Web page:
I think that the answer from @burtonpeterj is in fact pretty much best possible. Note that it does not utilize $p.$ I don't think there is a way to work general values of $p$ into the estimate.

If you take the fractional parts of $0,a,2a,3a,\cdots,na$ they divide $[0,1]$ into sub-intervals. The three gap theorem states that there will be at most three distinct lengths. The particular lengths can be determined from the convergents mentioned above.

This allows us to find the smallest $n$ so that all the sub-intervals have length $2e$ or less. Then this would work for all values of $p$ in the unit interval and be the right one for $p$ being the middle of the last interval of longer length which get split (and any points close enough to it.)

Here are a few special cases which illustrate what can happen.

If $a=\alpha$ is positive but much smaller than $e$ ($\alpha \ll e)$ then at about $n=\frac{1-2e}{\alpha}$ we have lots of intervals of length $a$ and one just barely under $2e.$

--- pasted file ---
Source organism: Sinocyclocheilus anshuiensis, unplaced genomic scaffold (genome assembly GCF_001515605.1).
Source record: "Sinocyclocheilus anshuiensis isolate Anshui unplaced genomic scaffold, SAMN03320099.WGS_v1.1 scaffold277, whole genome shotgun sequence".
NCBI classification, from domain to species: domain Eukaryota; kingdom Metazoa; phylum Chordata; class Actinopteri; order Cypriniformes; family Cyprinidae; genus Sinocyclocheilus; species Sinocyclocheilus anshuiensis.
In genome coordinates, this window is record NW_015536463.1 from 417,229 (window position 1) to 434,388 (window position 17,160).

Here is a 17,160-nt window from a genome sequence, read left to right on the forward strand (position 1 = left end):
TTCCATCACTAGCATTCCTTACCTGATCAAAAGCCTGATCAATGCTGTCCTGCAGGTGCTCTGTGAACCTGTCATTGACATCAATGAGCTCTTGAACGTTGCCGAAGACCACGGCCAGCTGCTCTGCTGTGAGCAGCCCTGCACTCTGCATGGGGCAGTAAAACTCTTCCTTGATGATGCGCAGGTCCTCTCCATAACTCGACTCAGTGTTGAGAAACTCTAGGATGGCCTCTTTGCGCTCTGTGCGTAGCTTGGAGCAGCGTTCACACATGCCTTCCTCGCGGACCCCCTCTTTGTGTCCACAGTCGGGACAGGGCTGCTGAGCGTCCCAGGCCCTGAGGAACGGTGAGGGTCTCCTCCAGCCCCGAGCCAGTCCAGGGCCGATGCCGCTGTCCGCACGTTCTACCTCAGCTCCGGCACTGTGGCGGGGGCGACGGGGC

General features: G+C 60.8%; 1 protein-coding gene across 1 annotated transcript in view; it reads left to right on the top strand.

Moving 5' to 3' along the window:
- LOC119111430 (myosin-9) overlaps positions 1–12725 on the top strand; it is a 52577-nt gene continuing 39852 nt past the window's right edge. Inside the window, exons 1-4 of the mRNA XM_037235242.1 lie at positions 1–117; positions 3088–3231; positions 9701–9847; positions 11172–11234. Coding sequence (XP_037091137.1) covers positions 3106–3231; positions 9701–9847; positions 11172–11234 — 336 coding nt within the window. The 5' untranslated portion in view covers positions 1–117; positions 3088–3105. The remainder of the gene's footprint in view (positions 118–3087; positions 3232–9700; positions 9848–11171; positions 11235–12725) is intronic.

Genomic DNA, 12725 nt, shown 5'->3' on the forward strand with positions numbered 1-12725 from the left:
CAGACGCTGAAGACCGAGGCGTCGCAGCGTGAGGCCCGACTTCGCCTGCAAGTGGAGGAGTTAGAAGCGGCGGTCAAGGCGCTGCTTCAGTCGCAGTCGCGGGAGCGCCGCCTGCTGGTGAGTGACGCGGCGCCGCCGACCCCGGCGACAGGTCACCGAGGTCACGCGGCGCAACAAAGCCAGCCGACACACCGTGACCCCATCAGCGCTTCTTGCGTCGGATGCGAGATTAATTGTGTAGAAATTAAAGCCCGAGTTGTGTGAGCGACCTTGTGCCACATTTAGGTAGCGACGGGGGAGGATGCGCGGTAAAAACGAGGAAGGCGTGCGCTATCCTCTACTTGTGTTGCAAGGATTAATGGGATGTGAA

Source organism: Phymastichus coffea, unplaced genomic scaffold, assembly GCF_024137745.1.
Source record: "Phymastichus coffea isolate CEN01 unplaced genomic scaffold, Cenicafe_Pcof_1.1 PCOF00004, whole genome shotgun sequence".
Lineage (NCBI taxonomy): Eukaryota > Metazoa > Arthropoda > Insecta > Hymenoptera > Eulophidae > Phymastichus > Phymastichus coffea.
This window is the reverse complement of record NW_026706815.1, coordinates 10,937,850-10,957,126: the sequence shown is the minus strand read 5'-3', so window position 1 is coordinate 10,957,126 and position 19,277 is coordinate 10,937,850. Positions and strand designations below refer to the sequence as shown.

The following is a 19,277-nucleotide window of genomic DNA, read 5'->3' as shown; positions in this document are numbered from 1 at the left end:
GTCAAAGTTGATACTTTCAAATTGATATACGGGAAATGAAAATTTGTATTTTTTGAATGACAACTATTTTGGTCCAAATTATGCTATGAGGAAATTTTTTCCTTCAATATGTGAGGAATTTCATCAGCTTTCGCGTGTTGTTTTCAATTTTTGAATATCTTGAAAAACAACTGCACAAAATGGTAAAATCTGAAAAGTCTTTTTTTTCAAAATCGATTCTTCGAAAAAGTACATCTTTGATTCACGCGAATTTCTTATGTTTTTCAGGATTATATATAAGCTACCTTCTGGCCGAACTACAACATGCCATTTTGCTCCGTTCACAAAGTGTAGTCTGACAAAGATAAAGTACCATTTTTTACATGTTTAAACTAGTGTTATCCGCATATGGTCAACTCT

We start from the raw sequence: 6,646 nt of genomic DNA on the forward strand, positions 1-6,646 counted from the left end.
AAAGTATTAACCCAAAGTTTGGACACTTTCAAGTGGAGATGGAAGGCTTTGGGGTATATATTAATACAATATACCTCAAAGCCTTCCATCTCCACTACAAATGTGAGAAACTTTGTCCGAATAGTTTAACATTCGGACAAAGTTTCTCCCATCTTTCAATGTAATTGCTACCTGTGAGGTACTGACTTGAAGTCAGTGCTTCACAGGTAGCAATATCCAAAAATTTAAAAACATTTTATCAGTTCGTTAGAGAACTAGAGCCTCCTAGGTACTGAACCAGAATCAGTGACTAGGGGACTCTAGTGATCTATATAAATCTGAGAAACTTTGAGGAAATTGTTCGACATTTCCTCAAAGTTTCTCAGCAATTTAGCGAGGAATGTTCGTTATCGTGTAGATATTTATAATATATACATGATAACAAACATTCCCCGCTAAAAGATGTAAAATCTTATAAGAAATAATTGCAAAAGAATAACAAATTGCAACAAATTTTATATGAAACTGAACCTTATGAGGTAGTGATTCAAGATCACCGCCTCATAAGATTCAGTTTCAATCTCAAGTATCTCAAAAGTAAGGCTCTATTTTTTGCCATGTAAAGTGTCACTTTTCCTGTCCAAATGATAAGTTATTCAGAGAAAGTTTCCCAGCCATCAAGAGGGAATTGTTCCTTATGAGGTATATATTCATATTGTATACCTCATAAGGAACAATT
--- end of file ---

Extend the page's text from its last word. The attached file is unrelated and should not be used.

The case that $a=\frac{p}{q}$ is rational doesn't really fit the question but, ignoring that, we see that at $n=q-1$ there is an interval of length $\frac2{q}$ which gets split exactly in half. Then we just get the points we had before.

If $a=\frac{p}{q}+\alpha$ is irrational with $|\alpha| \ll e \ll \frac1q $ then up to about $n=q$ it is just about like for $a=\frac{p}{q}$ and at that point we have $q$ subintervals all of length about $\frac1q.$ Then the following fractional parts start chipping off new subintervals of length $|\alpha|.$